Elaine Thompson, Associated Press
Quick — what's the first word that comes to your mind when you hear the names of one of the presidential candidates?
That's the question the Washington Post and the Pew Research Center posed to a random national sample of more than 1,000 adults last week.
For Herman Cain, the first word that comes to mind is "9-9-9." OK, that's three words. But that's what people said.
For Rick Perry, the first word was "Texas," which is where he currently serves as governor.
For Mitt Romney? "Mormon."
Keep in mind, the survey was conducted last week, when newspapers and television news programs all around the country were talking about the controversial statements made by Perry's pastor, in which Mitt Romney's membership in The Church of Jesus Christ of Latter-day Saints was called into question because it is, according to Pastor Robert Jeffress, a non-Christian cult. So it seems natural that the word "Mormon" would be top of mind for survey respondents last week.
The third-most often-used word for Perry: "idiot."
For Romney, the five words most often cited by respondents, after Mormon, were Healthcare/Romneycare, flip-flop/flip-flopper, good/good man and no/no way.
For Cain, the next four most often-used words after 9-9-9 were business/businessman, interesting, good and pizza. And for Perry, the next four words were no, idiot/idiotic, conservative and governor.
The Post story noted that "more than four in 10 adults do not offer any single-word descriptions of Cain or Perry. And despite Romney being well into his second run for president, more than a third do not have a word for him."
Two other stories in nationally significant newspapers use Romney's bid for the U.S. presidency as a jumping off point for thoughtful and insightful looks at the LDS religion in the public square. In the Christian Science Monitor, columnist Jonathan Zimmerman asks "Why is it OK to be prejudiced against Mormons?"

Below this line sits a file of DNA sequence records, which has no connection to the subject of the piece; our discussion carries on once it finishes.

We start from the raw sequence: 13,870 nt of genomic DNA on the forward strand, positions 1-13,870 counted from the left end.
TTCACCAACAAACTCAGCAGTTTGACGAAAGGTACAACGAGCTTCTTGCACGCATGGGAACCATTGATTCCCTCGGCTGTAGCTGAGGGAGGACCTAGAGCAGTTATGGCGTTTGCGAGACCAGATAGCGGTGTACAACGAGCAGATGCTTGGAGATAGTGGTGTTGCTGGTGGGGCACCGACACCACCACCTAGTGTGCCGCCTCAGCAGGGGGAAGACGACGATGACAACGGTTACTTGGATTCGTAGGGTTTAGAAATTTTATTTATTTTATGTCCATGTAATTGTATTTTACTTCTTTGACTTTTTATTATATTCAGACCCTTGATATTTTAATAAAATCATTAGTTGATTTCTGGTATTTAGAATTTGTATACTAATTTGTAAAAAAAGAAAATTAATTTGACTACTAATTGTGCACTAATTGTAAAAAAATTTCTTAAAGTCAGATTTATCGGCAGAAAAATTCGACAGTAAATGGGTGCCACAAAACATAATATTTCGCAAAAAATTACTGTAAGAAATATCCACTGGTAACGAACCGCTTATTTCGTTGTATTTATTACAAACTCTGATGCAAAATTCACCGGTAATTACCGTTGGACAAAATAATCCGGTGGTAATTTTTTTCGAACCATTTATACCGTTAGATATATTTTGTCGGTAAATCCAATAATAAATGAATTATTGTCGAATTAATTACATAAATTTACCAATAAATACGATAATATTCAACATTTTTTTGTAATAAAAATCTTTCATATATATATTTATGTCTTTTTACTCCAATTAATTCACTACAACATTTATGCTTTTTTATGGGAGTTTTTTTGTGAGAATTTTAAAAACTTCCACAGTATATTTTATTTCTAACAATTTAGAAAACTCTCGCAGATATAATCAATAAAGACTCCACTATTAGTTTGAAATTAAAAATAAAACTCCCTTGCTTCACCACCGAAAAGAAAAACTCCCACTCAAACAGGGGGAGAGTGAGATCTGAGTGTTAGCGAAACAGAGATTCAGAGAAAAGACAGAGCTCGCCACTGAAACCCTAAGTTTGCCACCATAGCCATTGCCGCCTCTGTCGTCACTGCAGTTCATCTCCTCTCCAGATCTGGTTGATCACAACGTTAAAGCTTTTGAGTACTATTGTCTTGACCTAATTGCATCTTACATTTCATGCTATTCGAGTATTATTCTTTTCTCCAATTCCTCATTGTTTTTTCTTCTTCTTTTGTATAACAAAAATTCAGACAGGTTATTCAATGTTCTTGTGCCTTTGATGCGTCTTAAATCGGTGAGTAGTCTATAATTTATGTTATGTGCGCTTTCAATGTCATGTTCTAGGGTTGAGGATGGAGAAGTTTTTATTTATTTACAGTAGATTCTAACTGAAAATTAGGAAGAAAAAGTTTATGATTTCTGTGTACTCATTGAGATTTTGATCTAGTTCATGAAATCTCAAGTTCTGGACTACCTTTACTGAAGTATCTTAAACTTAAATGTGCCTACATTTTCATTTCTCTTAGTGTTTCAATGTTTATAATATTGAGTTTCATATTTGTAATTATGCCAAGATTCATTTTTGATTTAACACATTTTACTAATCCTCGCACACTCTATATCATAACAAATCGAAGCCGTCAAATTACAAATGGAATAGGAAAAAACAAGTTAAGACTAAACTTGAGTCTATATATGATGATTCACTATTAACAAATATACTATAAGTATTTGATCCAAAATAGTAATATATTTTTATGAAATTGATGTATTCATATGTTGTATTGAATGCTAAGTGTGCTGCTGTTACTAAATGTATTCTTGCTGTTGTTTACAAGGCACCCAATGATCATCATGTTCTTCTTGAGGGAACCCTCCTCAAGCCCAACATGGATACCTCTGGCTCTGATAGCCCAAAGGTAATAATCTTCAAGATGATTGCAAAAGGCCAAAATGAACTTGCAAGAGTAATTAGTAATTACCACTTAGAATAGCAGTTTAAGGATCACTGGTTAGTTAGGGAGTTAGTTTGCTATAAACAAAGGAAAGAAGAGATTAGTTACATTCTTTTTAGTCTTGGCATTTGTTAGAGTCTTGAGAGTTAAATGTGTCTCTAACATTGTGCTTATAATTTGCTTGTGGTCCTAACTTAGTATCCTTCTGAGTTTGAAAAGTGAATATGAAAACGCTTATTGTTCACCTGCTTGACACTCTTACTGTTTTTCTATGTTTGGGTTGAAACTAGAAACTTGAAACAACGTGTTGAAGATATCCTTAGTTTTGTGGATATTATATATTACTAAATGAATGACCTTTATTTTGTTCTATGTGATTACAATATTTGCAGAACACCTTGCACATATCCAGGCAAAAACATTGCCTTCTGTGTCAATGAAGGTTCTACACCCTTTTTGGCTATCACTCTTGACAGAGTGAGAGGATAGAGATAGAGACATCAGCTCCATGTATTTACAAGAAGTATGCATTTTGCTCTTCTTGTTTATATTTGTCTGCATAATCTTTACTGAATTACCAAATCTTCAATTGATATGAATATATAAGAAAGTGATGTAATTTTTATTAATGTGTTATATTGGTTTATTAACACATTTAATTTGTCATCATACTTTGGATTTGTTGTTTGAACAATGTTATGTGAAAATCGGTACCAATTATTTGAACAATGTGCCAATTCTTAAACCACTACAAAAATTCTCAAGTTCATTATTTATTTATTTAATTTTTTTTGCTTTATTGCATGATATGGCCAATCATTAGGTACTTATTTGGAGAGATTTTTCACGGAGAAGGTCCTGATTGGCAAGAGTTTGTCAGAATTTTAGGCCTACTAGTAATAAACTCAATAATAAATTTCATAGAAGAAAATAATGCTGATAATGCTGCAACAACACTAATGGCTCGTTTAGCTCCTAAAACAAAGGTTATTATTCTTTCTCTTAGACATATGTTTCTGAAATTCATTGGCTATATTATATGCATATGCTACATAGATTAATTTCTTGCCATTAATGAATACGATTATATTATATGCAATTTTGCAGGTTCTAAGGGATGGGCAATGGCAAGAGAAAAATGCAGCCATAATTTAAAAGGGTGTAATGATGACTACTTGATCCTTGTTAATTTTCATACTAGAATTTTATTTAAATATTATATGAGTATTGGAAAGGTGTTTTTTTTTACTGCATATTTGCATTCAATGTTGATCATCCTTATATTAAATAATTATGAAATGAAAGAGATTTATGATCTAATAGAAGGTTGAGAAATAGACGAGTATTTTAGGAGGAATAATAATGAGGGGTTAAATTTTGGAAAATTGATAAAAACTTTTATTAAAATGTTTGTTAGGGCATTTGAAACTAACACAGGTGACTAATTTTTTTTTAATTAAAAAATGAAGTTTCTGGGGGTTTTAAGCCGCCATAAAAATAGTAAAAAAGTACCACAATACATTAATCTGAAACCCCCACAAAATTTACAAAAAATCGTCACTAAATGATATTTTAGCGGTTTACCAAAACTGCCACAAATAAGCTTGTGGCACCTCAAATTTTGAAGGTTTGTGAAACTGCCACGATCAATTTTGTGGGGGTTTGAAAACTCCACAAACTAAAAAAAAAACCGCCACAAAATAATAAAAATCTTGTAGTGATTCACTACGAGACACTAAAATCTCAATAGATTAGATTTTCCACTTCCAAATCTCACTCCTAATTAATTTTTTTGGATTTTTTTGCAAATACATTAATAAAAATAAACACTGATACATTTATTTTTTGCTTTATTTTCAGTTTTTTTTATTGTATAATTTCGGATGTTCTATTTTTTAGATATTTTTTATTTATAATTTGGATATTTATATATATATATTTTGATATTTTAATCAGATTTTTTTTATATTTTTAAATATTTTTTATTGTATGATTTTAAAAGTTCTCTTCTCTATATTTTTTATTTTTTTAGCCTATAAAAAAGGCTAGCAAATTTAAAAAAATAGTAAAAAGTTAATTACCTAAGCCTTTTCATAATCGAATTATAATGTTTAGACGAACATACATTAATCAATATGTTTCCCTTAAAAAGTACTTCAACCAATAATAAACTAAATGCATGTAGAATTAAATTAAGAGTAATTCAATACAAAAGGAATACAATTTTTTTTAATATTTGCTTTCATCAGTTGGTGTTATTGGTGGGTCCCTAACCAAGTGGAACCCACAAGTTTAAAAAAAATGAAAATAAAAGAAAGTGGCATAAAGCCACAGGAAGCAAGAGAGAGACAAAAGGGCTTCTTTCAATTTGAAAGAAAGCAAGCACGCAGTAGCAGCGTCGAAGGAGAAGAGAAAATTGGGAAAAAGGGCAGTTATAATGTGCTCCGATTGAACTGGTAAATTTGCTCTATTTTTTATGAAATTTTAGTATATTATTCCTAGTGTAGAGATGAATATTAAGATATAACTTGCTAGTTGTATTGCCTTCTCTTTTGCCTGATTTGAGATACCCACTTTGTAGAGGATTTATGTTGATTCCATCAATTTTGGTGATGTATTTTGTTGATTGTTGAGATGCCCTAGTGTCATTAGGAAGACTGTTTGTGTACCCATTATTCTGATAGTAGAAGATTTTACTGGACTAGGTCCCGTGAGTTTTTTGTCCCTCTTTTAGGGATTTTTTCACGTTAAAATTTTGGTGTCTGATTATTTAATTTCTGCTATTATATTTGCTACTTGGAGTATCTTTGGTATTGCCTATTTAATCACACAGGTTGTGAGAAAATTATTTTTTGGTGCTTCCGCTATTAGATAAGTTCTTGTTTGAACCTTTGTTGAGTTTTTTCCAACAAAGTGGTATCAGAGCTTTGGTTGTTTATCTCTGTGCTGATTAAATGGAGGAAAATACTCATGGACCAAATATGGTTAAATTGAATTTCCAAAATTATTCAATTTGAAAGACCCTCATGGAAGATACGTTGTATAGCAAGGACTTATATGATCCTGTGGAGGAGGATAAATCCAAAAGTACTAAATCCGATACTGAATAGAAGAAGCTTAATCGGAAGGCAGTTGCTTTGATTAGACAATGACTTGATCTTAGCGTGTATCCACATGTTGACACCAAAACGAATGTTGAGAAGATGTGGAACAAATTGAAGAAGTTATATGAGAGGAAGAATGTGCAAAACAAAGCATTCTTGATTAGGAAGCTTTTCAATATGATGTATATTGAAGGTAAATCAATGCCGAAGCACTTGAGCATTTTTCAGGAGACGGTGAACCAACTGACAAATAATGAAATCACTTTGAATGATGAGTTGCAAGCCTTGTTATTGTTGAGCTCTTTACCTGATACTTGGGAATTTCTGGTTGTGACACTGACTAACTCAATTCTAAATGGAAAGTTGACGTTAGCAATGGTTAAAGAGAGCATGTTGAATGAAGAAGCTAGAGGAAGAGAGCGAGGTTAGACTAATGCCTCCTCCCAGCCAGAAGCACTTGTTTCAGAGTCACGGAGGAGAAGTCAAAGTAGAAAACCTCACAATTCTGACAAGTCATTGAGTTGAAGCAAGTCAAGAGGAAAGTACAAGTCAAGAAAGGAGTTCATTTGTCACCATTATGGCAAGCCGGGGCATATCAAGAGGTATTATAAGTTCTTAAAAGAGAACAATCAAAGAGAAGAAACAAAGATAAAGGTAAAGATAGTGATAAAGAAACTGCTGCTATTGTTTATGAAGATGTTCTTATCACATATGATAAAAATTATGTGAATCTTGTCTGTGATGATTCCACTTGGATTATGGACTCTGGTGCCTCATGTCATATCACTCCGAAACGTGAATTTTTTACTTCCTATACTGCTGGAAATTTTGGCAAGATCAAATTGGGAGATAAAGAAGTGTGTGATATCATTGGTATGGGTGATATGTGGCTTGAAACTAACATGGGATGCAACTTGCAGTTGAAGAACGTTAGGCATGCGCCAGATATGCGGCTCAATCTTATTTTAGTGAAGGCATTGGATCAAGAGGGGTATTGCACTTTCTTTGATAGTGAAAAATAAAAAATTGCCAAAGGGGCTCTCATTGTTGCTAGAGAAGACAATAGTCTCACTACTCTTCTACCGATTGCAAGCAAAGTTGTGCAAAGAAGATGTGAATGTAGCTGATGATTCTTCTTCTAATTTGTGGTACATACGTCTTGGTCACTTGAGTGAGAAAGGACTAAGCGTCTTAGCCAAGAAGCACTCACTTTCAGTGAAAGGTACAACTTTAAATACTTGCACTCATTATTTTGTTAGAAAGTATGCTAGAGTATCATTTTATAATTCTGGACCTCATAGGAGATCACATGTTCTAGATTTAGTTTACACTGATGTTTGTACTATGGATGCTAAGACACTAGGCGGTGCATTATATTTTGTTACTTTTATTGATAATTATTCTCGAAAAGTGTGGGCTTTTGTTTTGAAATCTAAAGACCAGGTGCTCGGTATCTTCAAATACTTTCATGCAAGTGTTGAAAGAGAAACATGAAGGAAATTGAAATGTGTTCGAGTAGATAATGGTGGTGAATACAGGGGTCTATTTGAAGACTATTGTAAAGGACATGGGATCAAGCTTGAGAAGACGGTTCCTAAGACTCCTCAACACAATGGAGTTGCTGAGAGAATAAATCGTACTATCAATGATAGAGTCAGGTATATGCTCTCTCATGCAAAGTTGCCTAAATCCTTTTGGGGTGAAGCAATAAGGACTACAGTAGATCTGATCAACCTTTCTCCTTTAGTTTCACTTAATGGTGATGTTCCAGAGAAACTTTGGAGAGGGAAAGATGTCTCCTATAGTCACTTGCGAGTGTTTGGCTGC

Anti-Mormonism, Zimmerman writes, is "a prejudice you can get away with. You can't be openly racist, sexist or anti-Semitic. But anti-Mormon? Go for it."
Zimmerman, a history professor at New York University, traced the history of anti-Mormonism among both conservatives and liberals from the time of Joseph Smith to the present.
"No matter what our political affiliation," he writes, "we're still mocking Mormons. Perhaps a run for the White House by Romney — or by fellow Mormon, Jon Huntsman — will shine enough light on actual Mormons to make us put aside the fears and fantasies about them."
And in the New York Times, reporter Sheryl Gay Stolberg examines Romney's service as an LDS bishop and stake president and looks for clues in his ecclesiastical service to the kind of president he would be. Stolberg speaks to a number of people who knew Romney as an LDS lay leader, including some who had issues with his leadership style and decisions.
Those who knew Bishop Romney and President Romney share specific examples of his work in the LDS Church. "His time as an ecclesiastical leader may have . . . opened his eyes," Stolberg writes. "Having been raised in wealth and privilege, he was now exposed to hardship and human suffering, especially among Boston's immigrant populations."
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